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Not all heroes wear capes

PETERSON AIR FORCE BASE, Colo. – Brian Tillman, 21st Communications Squadron trunked land mobile radio technician, and Clint Wilson, 21st CS trunked land mobile radio administrator, upgraded the TLMR at Peterson Air Force Base, Colo., to better serve the entire base and the surrounding community when disasters strike. The TLMR is interlinked into Peterson AFB, Schriever AFB, the U.S. Air Force Academy and Cheyenne Mountain Air Force Station. (U.S. Air Force photo by Airman 1st Class Dennis Hoffman)

PETERSON AIR FORCE BASE, Colo. – Brian Tillman, 21st Communications Squadron trunked land mobile radio technician, and Clint Wilson, 21st CS trunked land mobile radio administrator, upgraded the TLMR at Peterson Air Force Base, Colo., to better serve the entire base and the surrounding community when disasters strike. The TLMR is interlinked into Peterson AFB, Schriever AFB, the U.S. Air Force Academy and Cheyenne Mountain Air Force Station. (U.S. Air Force photo by Airman 1st Class Dennis Hoffman)

PETERSON AIR FORCE BASE, Colo. – Brian Tillman, 21st Communications Squadron trunked land mobile radio technician, holds one of the new multi-band radios acquired during the second upgrade to the Trunked Land Mobile Radio at Peterson Air Force Base, Colo., Dec. 2, 2016. Falling in line with the Commander’s intent, the TLMR allows the 21st Space Wing to edge closer to its goal of saving lives and being good stewards to Airmen and the Colorado Springs community. (U.S. Air Force photo by Airman 1st Class Dennis Hoffman)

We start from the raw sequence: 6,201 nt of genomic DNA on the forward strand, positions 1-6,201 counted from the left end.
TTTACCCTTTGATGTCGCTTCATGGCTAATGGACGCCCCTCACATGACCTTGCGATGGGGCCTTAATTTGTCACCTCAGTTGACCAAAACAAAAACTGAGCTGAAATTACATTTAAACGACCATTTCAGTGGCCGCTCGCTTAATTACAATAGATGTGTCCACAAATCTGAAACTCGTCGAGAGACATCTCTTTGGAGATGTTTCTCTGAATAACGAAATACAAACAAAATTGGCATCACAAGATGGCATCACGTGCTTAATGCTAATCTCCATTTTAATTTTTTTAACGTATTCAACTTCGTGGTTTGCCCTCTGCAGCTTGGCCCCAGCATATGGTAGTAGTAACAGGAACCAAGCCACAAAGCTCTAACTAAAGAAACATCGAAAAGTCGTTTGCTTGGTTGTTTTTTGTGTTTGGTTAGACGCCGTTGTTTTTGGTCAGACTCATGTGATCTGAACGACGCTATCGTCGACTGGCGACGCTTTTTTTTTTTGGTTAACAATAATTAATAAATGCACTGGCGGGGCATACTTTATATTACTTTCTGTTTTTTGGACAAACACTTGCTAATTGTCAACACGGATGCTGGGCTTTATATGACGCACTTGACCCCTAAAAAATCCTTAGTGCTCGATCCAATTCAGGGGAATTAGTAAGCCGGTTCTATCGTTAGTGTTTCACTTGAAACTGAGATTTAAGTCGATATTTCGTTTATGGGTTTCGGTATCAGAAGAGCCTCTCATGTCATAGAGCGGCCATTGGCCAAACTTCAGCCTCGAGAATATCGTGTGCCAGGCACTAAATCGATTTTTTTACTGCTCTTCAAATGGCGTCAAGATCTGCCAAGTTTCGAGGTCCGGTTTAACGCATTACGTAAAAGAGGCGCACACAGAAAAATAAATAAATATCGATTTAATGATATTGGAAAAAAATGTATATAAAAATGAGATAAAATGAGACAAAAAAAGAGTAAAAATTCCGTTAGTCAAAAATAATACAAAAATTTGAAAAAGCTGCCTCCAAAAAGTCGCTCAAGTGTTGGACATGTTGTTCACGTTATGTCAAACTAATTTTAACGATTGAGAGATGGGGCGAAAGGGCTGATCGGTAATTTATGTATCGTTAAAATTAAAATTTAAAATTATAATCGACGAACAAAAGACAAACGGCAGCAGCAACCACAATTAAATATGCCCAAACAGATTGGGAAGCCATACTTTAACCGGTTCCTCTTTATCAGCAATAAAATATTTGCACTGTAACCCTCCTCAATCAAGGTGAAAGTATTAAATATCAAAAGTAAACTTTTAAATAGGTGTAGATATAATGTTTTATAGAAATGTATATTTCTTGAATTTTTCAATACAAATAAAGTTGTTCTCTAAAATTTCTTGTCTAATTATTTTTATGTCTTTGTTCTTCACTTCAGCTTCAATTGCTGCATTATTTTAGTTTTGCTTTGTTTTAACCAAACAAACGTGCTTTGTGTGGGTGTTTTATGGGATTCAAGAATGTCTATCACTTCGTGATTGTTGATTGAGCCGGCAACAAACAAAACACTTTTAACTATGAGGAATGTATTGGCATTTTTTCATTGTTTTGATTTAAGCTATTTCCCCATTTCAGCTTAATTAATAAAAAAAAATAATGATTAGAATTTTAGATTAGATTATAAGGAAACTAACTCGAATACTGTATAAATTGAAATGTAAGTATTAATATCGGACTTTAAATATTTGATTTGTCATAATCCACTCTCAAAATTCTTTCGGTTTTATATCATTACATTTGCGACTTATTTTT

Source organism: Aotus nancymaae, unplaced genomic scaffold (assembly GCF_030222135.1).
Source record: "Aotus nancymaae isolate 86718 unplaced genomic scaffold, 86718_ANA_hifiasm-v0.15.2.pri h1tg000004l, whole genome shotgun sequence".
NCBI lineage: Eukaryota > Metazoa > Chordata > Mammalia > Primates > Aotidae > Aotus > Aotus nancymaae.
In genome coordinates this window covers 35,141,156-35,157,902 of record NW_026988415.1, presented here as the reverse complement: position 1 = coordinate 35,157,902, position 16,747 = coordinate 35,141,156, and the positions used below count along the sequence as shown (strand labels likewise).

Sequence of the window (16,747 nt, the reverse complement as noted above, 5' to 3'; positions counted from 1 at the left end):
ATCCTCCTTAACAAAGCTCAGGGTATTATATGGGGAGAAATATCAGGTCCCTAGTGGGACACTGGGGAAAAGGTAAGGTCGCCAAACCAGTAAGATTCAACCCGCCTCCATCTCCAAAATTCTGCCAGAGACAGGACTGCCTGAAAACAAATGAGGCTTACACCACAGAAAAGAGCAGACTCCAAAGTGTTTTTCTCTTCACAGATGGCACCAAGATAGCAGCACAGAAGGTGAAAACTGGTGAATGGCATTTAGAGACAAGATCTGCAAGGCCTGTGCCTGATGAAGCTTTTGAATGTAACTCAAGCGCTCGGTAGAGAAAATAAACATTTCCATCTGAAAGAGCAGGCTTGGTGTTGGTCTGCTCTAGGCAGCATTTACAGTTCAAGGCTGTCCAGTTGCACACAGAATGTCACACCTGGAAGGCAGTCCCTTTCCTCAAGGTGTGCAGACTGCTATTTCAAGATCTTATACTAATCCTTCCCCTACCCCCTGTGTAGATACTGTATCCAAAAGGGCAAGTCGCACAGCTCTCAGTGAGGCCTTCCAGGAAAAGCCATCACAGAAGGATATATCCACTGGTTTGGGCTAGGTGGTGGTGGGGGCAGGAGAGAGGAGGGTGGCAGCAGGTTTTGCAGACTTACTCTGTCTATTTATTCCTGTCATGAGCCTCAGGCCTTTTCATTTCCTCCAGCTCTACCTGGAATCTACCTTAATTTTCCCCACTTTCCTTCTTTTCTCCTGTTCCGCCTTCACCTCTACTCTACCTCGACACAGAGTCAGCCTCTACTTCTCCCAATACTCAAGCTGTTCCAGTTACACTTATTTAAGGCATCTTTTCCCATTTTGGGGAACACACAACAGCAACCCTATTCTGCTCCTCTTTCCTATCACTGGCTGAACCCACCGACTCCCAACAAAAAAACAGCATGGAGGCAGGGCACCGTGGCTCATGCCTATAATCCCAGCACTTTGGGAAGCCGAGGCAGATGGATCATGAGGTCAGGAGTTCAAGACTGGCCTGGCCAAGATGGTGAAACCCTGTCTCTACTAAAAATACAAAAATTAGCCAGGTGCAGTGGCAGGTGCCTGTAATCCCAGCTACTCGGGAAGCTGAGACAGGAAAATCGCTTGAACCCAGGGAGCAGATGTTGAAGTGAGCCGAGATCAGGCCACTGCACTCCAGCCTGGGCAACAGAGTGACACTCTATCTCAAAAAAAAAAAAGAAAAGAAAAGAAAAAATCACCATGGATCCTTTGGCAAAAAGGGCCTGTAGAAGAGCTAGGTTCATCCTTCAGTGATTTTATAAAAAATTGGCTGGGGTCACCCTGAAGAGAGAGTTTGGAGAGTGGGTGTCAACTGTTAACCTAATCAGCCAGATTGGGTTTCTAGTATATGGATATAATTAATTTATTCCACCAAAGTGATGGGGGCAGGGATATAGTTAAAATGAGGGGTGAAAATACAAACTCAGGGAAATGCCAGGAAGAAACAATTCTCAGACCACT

PETERSON AIR FORCE BASE, Colo. – Brian Tillman, 21st Communications Squadron trunked land mobile radio technician, holds one of the new multi-band radios acquired during the second upgrade to the Trunked Land Mobile Radio at Peterson Air Force Base, Colo., Dec. 2, 2016. Falling in line with the Commander’s intent, the TLMR allows the 21st Space Wing to edge closer to its goal of saving lives and being good stewards to Airmen and the Colorado Springs community. (U.S. Air Force photo by Airman 1st Class Dennis Hoffman)

PETERSON AIR FORCE BASE, Colo. -- Not all heroes wear capes.

Not all heroes wear stethoscopes around their necks, ride in loud fire engines nor stand on the front lines of a battle. Some heroes work humbly behind the scenes manning and servicing the less glamorous, yet crucially important resources heroes need to be heroes.

Communications squadrons have a reputation for fixing only computer issues and retrieving lost emails, but 21st Communications Squadron impacts more than just typical tech problems. The lives of civilian and military residents in Colorado Springs are directly impacted by their effectiveness to provide seamless communication between base personnel and all mutual aid partners in the area.

Brian Tillman, 21st CS trunked land mobile radio technician, and Clint Wilson, 21st CS trunked land mobile radio administrator, upgraded the TLMR at Peterson Air Force Base to better serve the entire base and the surrounding community especially when disasters strike.

The TLMR is interlinked into Peterson AFB, Schriever AFB, the U.S. Air Force Academy and Cheyenne Mountain Air Force Station, said Tillman.

The first upgrade came during June 2016 with Wilson upgrading the infrastructure and software end of the TLMR, which hadn’t been upgraded since it was installed in 2004.

“Before we had an analog system with category 5 cable, which could fail and did fail,” said Wilson. “We installed 12 new dispatch consoles and replaced the central electronics bank from a three-rack configuration into a switch and a server that fires out the signal to each building’s new consoles through fiber optical cables.”